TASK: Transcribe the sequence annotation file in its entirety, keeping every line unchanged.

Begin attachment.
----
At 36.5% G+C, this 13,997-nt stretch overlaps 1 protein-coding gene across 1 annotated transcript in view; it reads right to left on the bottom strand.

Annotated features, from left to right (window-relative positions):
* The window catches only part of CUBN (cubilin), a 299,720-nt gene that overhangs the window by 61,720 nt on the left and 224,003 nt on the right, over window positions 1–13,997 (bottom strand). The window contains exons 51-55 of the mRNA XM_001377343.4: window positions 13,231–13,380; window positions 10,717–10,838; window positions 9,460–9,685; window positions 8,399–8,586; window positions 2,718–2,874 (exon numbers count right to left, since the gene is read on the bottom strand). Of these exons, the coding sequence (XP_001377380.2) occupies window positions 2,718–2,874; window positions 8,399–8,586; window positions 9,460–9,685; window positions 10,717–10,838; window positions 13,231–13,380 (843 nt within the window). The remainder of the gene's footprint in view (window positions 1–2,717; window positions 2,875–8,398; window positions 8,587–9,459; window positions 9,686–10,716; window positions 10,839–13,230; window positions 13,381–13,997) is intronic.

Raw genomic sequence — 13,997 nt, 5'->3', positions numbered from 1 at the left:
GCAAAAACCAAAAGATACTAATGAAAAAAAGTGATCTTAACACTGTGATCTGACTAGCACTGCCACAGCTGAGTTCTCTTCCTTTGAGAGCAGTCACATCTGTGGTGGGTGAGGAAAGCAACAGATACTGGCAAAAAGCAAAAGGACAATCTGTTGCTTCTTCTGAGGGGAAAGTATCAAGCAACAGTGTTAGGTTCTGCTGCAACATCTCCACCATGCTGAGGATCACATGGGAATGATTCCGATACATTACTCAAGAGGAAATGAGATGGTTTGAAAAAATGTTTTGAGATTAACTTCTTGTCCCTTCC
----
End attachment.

At 36.5% G+C, this 13,997-nt stretch overlaps 1 protein-coding gene across 1 annotated transcript in view; it reads right to left on the bottom strand.

Annotated features, from left to right (window-relative positions):
* The window catches only part of CUBN (cubilin), a 299,720-nt gene that overhangs the window by 61,720 nt on the left and 224,003 nt on the right, over window positions 1–13,997 (bottom strand). The window contains exons 51-55 of the mRNA XM_001377343.4: window positions 13,231–13,380; window positions 10,717–10,838; window positions 9,460–9,685; window positions 8,399–8,586; window positions 2,718–2,874 (exon numbers count right to left, since the gene is read on the bottom strand). Of these exons, the coding sequence (XP_001377380.2) occupies window positions 2,718–2,874; window positions 8,399–8,586; window positions 9,460–9,685; window positions 10,717–10,838; window positions 13,231–13,380 (843 nt within the window). The remainder of the gene's footprint in view (window positions 1–2,717; window positions 2,875–8,398; window positions 8,587–9,459; window positions 9,686–10,716; window positions 10,839–13,230; window positions 13,381–13,997) is intronic.

Raw genomic sequence — 13,997 nt, 5'->3', positions numbered from 1 at the left:
GCAAAAACCAAAAGATACTAATGAAAAAAAGTGATCTTAACACTGTGATCTGACTAGCACTGCCACAGCTGAGTTCTCTTCCTTTGAGAGCAGTCACATCTGTGGTGGGTGAGGAAAGCAACAGATACTGGCAAAAAGCAAAAGGACAATCTGTTGCTTCTTCTGAGGGGAAAGTATCAAGCAACAGTGTTAGGTTCTGCTGCAACATCTCCACCATGCTGAGGATCACATGGGAATGATTCCGATACATTACTCAAGAGGAAATGAGATGGTTTGAAAAAATGTTTTGAGATTAACTTCTTGTCCCTTCC